British Nigerian painter Joy Labinjo has celebrations in store.
Last month, she inaugurated Tiwani Contemporary’s new space in Lagos to open her first-ever solo exhibition on the African continent, titled ‘Full Ground’. On view until May 7, it marks a new direction for the artist, who presents a series of monumental nude self-portraits based on images taken with his phone.
In the new works, Labinjo swapped his bright saturated colors for more muted earth tones, and the social exchanges were replaced with solitary figures. (We can understand.)
When we spoke to the artist, she was also about to open a second solo exhibition at the Chapter Gallery in Cardiff, Wales, with a different subject. The exhibition features history paintings that confront the misguided notion that black people only arrived in the UK with the Windrush generation in the late 1940s. Informed by art historian David Olusoga Black and British: a forgotten history, this body of work is also inspired by the life of the 18th century writer Olaudah Equiano.
We caught up with the artist from her studio in London about how she prepares for her exhibitions, which artists excite her and why she can’t stand light marks on paintings.
What are the most essential items in your studio?
Oil paintings and liquin by Michael Harding!
What is the studio task on your agenda tomorrow that you are most looking forward to?
It’s honestly just paint. I have the morning uninterrupted, so [I hope] get lost and make good progress on a few jobs.
What atmosphere do you prefer when you work? Do you listen to music or podcasts, or do you prefer silence?
I always listen to something. I don’t like silence. However, what I decide to listen to depends on my mood and the task I’m doing, so it varies between different podcasts, music, and radio.
What trait do you most admire in a work of art? What trait do you despise the most?
I admire the techniques in many works. Regardless of medium, artwork that makes me think, “Wow, how did they pull this off?” Sometimes when I look at paintings I don’t really look at the subject but rather find the materiality fascinating. Layering, paint drips, texture, etc. I think maybe I’m drawn to works that are completely different from mine.
What I hate the most is a bit hard to explain. Contempt is perhaps too strong a term. However, I really don’t like paints with very faint marks or thin paint. I think they can give the impression that the artist is out of paint and overall I don’t find it aesthetically pleasing.
What snack could your studio not run from?
I try not to eat too much in the studio. However, when I’m working towards a deadline, I turn to Flavored Super Noodles for a quick lunch or dinner, and Big Grapes as a snack. I also constantly drink coffee throughout the day.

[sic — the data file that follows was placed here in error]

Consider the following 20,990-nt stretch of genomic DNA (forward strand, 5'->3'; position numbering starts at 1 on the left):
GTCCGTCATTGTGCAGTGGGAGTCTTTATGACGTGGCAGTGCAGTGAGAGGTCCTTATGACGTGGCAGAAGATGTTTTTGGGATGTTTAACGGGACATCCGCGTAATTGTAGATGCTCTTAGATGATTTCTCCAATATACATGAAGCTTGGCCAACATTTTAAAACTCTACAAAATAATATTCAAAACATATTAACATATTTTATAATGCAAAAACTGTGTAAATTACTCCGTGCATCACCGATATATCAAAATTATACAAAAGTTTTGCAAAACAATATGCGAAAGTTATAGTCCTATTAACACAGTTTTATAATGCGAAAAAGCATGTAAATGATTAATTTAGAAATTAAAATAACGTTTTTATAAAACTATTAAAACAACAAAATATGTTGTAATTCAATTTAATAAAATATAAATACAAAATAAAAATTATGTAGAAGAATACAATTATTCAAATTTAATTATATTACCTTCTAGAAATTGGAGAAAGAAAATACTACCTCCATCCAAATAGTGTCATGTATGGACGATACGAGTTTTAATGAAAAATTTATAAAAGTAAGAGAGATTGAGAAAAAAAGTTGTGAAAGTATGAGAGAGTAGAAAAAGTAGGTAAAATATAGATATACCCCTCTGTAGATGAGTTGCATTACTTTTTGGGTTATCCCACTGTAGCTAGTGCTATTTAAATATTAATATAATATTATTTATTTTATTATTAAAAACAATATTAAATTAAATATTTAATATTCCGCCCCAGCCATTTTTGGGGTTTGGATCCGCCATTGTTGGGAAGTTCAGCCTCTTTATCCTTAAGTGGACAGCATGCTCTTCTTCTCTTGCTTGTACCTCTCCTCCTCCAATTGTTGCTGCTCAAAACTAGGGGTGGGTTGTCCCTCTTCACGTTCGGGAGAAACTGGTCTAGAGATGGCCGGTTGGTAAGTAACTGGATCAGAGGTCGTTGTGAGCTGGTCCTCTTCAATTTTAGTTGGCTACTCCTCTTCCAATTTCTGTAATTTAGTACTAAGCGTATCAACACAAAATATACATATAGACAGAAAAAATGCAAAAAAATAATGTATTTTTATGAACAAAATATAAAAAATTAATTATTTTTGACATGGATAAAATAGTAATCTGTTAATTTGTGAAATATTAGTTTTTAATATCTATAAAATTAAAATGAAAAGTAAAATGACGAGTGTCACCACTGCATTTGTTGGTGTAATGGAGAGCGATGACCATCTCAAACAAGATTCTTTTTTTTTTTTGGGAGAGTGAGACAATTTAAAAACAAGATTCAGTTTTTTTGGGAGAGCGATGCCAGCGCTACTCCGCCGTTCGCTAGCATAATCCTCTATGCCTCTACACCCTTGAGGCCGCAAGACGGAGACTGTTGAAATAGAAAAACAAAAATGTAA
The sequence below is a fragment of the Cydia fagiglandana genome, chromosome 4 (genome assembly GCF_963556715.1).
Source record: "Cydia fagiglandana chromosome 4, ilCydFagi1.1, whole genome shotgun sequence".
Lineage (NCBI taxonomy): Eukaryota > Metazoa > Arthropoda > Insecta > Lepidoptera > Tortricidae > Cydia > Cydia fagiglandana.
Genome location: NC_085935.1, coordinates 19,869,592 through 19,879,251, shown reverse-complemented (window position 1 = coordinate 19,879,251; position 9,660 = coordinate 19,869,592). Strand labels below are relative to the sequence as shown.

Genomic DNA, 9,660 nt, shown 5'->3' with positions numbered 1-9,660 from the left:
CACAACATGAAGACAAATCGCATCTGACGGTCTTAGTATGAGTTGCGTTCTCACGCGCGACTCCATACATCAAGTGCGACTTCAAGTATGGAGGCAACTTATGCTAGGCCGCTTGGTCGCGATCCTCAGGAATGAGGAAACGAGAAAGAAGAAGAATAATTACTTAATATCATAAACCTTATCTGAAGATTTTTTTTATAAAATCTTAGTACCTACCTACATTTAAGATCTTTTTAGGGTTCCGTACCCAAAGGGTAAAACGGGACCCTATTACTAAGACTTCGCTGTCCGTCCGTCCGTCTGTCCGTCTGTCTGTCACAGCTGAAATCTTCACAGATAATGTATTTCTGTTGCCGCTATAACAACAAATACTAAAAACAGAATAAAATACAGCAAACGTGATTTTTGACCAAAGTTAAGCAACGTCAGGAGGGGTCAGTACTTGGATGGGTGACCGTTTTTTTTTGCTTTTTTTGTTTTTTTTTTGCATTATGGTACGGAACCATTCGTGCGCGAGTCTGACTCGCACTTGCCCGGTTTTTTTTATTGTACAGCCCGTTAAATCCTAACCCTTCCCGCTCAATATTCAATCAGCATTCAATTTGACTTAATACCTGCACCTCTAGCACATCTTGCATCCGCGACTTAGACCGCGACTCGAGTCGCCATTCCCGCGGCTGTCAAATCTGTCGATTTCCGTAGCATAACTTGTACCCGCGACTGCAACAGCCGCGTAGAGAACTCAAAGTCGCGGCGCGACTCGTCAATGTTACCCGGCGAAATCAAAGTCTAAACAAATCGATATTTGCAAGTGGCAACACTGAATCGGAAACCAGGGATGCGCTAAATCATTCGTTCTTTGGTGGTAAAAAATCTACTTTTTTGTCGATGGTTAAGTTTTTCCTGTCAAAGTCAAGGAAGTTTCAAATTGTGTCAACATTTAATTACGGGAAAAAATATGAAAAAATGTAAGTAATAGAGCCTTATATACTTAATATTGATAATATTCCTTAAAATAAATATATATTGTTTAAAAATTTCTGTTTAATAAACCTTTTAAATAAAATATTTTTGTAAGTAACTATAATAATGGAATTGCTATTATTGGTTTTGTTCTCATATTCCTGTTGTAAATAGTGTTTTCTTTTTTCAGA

Who are your favorite artists, curators or other thinkers to follow on social media right now?
I really only use Instagram and at the moment I only check every few days so I’m not sure. I am, however, really excited about the Rachel Jones show at Chisenhale Gallery.
When you feel stuck in the studio, what do you do to unblock yourself?
I read articles, flip through books that are loosely related, read a novel, or just go home and relax. Ideas can come when I’m doing really mundane tasks or just before I fall asleep.
What is the last exhibition you saw that made an impression on you?
In fact, I saw two exhibitions for the last time. I went to Tate Britain and saw ‘Hogarth and Europe’ and ‘Life Between Islands’. I really enjoyed both exhibits for different reasons. Hogarth helped me put my research on Equiano into perspective and “Between the Islands” was really enjoyable because I got to see a lot of work that I had heard of but never had. views, which was really special.
If you had to create a mood board, what would it be right now?
I’m at the end of work preparing for my next show, so I can’t really think. The mood board I created in preparation contained images of Thomas Gainsborough, Hogarth and bouquets of flowers. I’m not normally a moodboard person. However, with this body of work, I really needed to visualize the period I was interested in, and I found the mood helpful.
“Joy Labinjo: Full Ground” is on view at the Tiwani Contemporary, Lagos, until May 7.
‘Joy Labinjo: Ode to Olaudah Equiano’ is on view at the Chapter Gallery in Cardiff, from March 26 to July 3.
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